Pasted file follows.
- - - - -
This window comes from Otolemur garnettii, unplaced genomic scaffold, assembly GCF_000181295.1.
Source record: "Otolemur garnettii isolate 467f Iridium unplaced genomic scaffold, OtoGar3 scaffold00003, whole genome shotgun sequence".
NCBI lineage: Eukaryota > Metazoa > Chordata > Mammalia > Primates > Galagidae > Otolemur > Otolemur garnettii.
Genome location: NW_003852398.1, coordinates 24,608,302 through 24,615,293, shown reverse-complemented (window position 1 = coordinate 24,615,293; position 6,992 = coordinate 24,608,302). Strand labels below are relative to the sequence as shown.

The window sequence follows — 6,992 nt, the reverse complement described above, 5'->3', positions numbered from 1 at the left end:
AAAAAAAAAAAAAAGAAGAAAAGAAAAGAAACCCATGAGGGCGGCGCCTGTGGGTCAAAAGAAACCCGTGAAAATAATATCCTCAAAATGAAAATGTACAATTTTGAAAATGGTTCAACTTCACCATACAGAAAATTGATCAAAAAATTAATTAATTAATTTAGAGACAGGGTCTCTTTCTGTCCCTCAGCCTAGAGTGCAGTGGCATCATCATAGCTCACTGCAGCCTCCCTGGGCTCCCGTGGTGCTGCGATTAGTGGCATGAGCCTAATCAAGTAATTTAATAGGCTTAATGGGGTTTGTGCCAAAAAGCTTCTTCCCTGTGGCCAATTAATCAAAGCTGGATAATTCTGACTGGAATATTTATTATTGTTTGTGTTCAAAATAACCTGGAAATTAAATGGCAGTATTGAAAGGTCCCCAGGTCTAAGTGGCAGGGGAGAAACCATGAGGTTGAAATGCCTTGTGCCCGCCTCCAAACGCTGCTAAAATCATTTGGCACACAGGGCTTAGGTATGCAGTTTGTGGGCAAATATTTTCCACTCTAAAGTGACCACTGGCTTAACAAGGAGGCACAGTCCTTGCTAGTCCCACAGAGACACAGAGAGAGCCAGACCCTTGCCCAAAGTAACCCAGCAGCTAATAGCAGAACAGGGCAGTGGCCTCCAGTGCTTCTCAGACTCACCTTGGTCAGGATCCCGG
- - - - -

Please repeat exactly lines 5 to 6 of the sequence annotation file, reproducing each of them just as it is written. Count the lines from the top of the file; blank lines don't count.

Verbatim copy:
The window sequence follows — 6,992 nt, the reverse complement described above, 5'->3', positions numbered from 1 at the left end:
AAAAAAAAAAAAAAGAAGAAAAGAAAAGAAACCCATGAGGGCGGCGCCTGTGGGTCAAAAGAAACCCGTGAAAATAATATCCTCAAAATGAAAATGTACAATTTTGAAAATGGTTCAACTTCACCATACAGAAAATTGATCAAAAAATTAATTAATTAATTTAGAGACAGGGTCTCTTTCTGTCCCTCAGCCTAGAGTGCAGTGGCATCATCATAGCTCACTGCAGCCTCCCTGGGCTCCCGTGGTGCTGCGATTAGTGGCATGAGCCTAATCAAGTAATTTAATAGGCTTAATGGGGTTTGTGCCAAAAAGCTTCTTCCCTGTGGCCAATTAATCAAAGCTGGATAATTCTGACTGGAATATTTATTATTGTTTGTGTTCAAAATAACCTGGAAATTAAATGGCAGTATTGAAAGGTCCCCAGGTCTAAGTGGCAGGGGAGAAACCATGAGGTTGAAATGCCTTGTGCCCGCCTCCAAACGCTGCTAAAATCATTTGGCACACAGGGCTTAGGTATGCAGTTTGTGGGCAAATATTTTCCACTCTAAAGTGACCACTGGCTTAACAAGGAGGCACAGTCCTTGCTAGTCCCACAGAGACACAGAGAGAGCCAGACCCTTGCCCAAAGTAACCCAGCAGCTAATAGCAGAACAGGGCAGTGGCCTCCAGTGCTTCTCAGACTCACCTTGGTCAGGATCCCGG